Monday, August 24, 2009

The Arts, the Budget & Pennsylvania: Continued

On July 14th, there was a rally to support funding for the arts in Pennsylvania, organized by Citizens for the Arts in Pennsylvania.

As of August 24th, Pennsylvania is still without a budget.

Here is a video clip posted initially on Facebook by Stuart Landon who was at that July rally in the Capitol Rotunda.

He was standing not far from me, near the back of the main entryway, facing the steps. It's a little noisy, the audio may be a little hard to understand at times, and it's heavily edited – the whole rally was 90-minutes long – but I think it will you give you more than just a taste of what was happening there:
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Yesterday, the Patriot-News in Harrisburg printed an article written by Rep. Dwight Davis, D-Philadelphia, chairman of the House Appropriations Committee and one of the more electrifying speakers at the July Rally for the Arts.

He begins the article by describing a beautiful summer evening in Harrisburg's Reservoir Park, watching the Gamut Classics' Shakespeare Festival production of Cymbeline – where the audience included “teens and senior citizens, families with children, single adults and empty nesters. And it was free.

"Before the show, a troupe member urged the audience to support the arts. 'Call your legislators,' she said. 'Tell them not to cut funding for the Pennsylvania Council on the Arts.'

"What she should have said was: 'Thank you. You made this happen. Your state tax dollars helped pay for this production.'"

It is productions like this that help bring The Arts (with or without a Capital A) to the public, rather than keeping them locked up in books or dark rooms out of sight, out of hearing, out of mind, accessible only to those who are already familiar with them.

It is an idea like “funding for the arts is a luxury that can be eliminated when the money gets tight” that helps perpetuate the argument that the arts are elitist and exist only for the entertainment of a small niche in the community at large, that funding for the arts is therefore expendable.

If arts organizations of any kind in this state are going to continue to exist after the proposed budget “zeroes out” funding for them, those that are still able to present performances will only make it more elitist because only the wealthy will be able to afford the ticket prices.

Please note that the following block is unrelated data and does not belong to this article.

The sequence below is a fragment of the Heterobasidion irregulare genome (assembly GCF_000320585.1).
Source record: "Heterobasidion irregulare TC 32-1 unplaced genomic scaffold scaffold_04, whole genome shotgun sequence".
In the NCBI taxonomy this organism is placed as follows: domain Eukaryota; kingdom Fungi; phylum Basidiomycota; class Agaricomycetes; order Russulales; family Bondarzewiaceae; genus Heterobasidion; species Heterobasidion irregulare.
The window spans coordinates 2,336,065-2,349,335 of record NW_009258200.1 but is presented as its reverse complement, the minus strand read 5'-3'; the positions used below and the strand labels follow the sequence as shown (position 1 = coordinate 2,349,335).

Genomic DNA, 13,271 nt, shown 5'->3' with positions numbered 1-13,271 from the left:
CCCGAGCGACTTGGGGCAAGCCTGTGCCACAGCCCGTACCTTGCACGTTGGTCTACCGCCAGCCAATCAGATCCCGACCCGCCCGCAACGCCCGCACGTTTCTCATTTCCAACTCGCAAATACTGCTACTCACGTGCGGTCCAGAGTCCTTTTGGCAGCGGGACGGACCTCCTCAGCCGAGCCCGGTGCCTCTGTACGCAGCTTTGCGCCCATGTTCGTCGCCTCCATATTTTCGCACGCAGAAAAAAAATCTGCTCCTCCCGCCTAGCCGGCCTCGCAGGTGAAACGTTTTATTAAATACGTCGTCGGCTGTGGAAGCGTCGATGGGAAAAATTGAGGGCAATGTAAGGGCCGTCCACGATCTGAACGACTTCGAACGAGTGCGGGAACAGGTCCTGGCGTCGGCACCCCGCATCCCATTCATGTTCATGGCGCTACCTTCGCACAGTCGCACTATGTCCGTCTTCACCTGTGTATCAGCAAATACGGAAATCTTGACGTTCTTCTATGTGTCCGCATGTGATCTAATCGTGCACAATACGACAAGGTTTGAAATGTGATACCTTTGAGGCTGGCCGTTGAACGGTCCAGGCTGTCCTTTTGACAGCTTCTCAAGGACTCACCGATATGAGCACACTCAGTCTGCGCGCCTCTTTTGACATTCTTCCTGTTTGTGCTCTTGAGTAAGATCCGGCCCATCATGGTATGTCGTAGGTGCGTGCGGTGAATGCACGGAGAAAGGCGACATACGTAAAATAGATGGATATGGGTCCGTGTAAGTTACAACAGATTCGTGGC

It's not just performances of Shakespeare or Classical Music. Yes, a large part of it also involves bringing the opportunity to students in the rural counties of Pennsylvania to take music lessons after school or attend a drama camp to experience making the arts first-hand, not just passively.

It is sometimes these discoveries that influence a child's future – not necessarily to turn them into future artists (though what's wrong with that?) or future audience members but to help make them better educated, well-rounded individuals who can experience life a little differently, with a little more depth and understanding of everything else going on around them.

Cutting what educational projects exist for the arts in the schools will hurt Pennsylvania students across the commonwealth, offering them even less than the nearly nothing it already does.

Meanwhile, some 55 days into the new Fiscal Year, the state government is still debating funding the Pennsylvania Council for the Arts with $14.6 Million.

Yet, as an editorial in today's Patriot-News points out, the arts statewide pays back $283 Million in taxes.

The arts support 62,000 jobs.

People who support the arts – even just buying a ticket to see a concert or a show or attend an exhibit – will spend a little more money along the way, adding some $2 Billion dollars to the state's total economy.

Cutting that money will damage a lot more than just the image of Pennsylvania as a great place to live with a well-rounded quality of life when we'd be the only state in the nation WITHOUT a council for the arts!

At the July rally, people were passing out buttons advocating a “nickel-a-week” – the Patriot-News editorial chimes in saying it would cost “two-cents-a-week” - for taxpayers to support the arts at this level.

Trust me, when we're talking about all the tax-payer money that's being spent in this (or any other) state for good causes or for bad ones, $14.6 Million is not a lot of money in the over-all scheme-of-things. And cutting $14.6 Million dollars out of the final budget is not going to bring down the $1 Billion difference between the proposed budgets by any huge amount.

It's not too late to write your legislators in support of arts funding in Pennsylvania! You can find out more about this here.

And you can read a couple of my previous posts, here.

- Dr. Dick
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Thanks to Stuart Landon for permission to post his rally video.

Thanks also to Sean Adams, a former co-worker of mine, now also among the laid-off and unemployed artists in the state, for pointing me toward the two most recent Patriot-News articles.

The uncredited rally photo (posted by the Patriot-News) focuses on sign-holder Melissa Dunphy, another former co-worker, who's gone on to become an employed actor in Philadelphia while pursuing a graduate degree in music composition (her Gonzales Cantata, setting the transcripts of the Senate judiciary hearings of the former Attorney General, will be performed in a different rotunda in Philadelphia at the Philly Fringe, Sept. 4-5-6, 2009).

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